The top restaurants, cafes and places to eat on Waiheke Islandby Kate Richards
Waiheke is an eater’s (and drinker’s) paradise. Here are some of our favourite island haunts.
Fancy new digs
When owners Carrie Mendell and Campbell Aitken bought this site, they only wanted to make beer. The refurbished Tantalus Estate, however, offers a restaurant, vineyard and brewery, and is number one on many people’s wedding venue lists. Winter has seen the interior and kitchen refreshed and some heavy landscaping, including lower wetland planting.
A popular local haunt
Pronounced feh-knee-chee, all-dayer Fenice – Italian for ‘phoenix’ – is popular with locals. A dish of Zany Zeus ricotta, cherry tomatoes and fennel seed dukkah on ciabatta, finished with grassy New Zealand olive oil, is a great start to the day. For lunch, you should try the local mushroom ravioli with truffle oil, or the pappardelle with duck and mushroom ragu. Pizzas are available from 11.30am daily to eat in or take away, and there’s a special kid’s menu if you have the sprogs in tow.
Giant toasties and hot coffee
Slightly off the beaten track is The Annex, a kitschy converted cottage. Sip pour-over or espresso Island Coffee and munch on gigantic cheese toasties that come with a splodge of locally made chutney on the side. The cheese straws are good, too. Loose-leaf tea is served in a glass Chemex to pour into handmade ceramic mugs, and is a special kind of ritual. Poke around the artisan gifts or, if on offer, take an intimate art class – giant knitting, maybe?
The Oyster Inn
Simply excellent food and service
The clue’s in the name. Start with a dozen or so Te Matuku oysters before progressing to main courses (above), and enjoy with a glass of local wine. Could this be any more Waiheke?
A sweet little bistro
Hilariously, and in true French style, the owners here have put together an entirely imported wine list. And that’s the thing about Frenchot – it’s very, well, French, offering hearty bowls of le cassoulet or le canard confit and thick slices of crusty bread, as well as delicious sweets (above).
One of Auckland’s first food trucks
Pizza (above) from this beachside van starts with a classic margherita, then you add toppings like artichokes, capers and free-range ham. There are also pocket breads with braised lamb and tzatziki, and the vegetarian polenta box is great. Pop down to the sand to eat.
Te Motu Vineyard
Fantastic bordeaux blends
While Waiheke weekenders party next door at Stonyridge, a low-key, informed and personal wine tasting can be found here, with a wooden deck shaded by native trees and black umbrellas to protect you from sunburn. A great spot for lunch, if the mood strikes, with plenty of good vegetarian options.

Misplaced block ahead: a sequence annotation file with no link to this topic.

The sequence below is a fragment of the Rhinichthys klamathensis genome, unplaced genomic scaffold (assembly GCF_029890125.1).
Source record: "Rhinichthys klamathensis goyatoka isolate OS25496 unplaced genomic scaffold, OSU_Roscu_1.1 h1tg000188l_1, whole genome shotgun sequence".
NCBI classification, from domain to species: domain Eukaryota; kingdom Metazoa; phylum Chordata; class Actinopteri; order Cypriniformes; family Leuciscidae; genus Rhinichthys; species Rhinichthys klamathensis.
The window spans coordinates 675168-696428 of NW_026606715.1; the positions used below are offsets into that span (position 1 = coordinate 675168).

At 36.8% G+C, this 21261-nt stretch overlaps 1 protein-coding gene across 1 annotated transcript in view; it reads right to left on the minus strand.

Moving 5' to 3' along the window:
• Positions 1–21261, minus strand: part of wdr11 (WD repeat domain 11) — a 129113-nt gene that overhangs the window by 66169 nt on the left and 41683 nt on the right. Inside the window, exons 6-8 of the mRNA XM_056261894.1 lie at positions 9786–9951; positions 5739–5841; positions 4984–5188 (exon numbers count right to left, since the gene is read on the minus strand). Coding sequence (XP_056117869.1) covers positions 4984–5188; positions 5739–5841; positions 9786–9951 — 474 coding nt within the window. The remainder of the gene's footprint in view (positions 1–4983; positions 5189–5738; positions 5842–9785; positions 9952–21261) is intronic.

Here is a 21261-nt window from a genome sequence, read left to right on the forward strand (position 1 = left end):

Man O’ War Vineyards
A slice of paradise
While it requires a bit of driving to get here – along a road not that suitable for bikes – you can reward yourself for making it with a glass of the sublime, new vintage rosé. A lush lawn offers bean bags, a place to play petanque, and fronts a small bay for swimming and collecting fresh oysters off the rocks.
Four places to stock up the bach cupboard
A sophisticated tea house
Time slows at this boutique tea shop, where owner Timmy offers tea tastings and blending sessions. Tea for two is served with three cups, and guests are encouraged to pour for absent friends. 143 Oceanview Rd, Oneroa
Fresh produce and artisan goods
Get everything you need for a picnic lunch or evening meal from the Ostend community hall market, which runs every Saturday, rain or shine. There’s the usual fruit and vege stalls as well as Waiheke-made artisan breads, cheese, honey and excellent handmade organic sausages. Friendly stall holders will have you leaving feeling like a local. Saturdays, 7.30am-1pm, 76 Ostend Rd, Ostend
The Island Grocer
Your one-stop shop
This independent, family-operated grocery store has many hard-to-find items as well as convenient pre-made meals, which means you can pull the classic disorganised-parent-trick of heating dinner at the bach and throwing away the wrapper before anyone notices. 110 Oceanview Rd, Oneroa
Waiheke Honey Company
Honey to the bee
Richard, Sheena and sons Leo and Lex Evatt and their “girls” (thousands of bees) make honey in hives dotted around the island. Their Ponui Island bees make slightly salty, creamy white nectar; multiflora roamers take sweet juice from the underside of grape vines, leaving vague cabernet notes in the end product; and coastal sites produce pōhutukawa-laced, ‘champagne’- style honey. 78 Hauraki Rd, Oneroa
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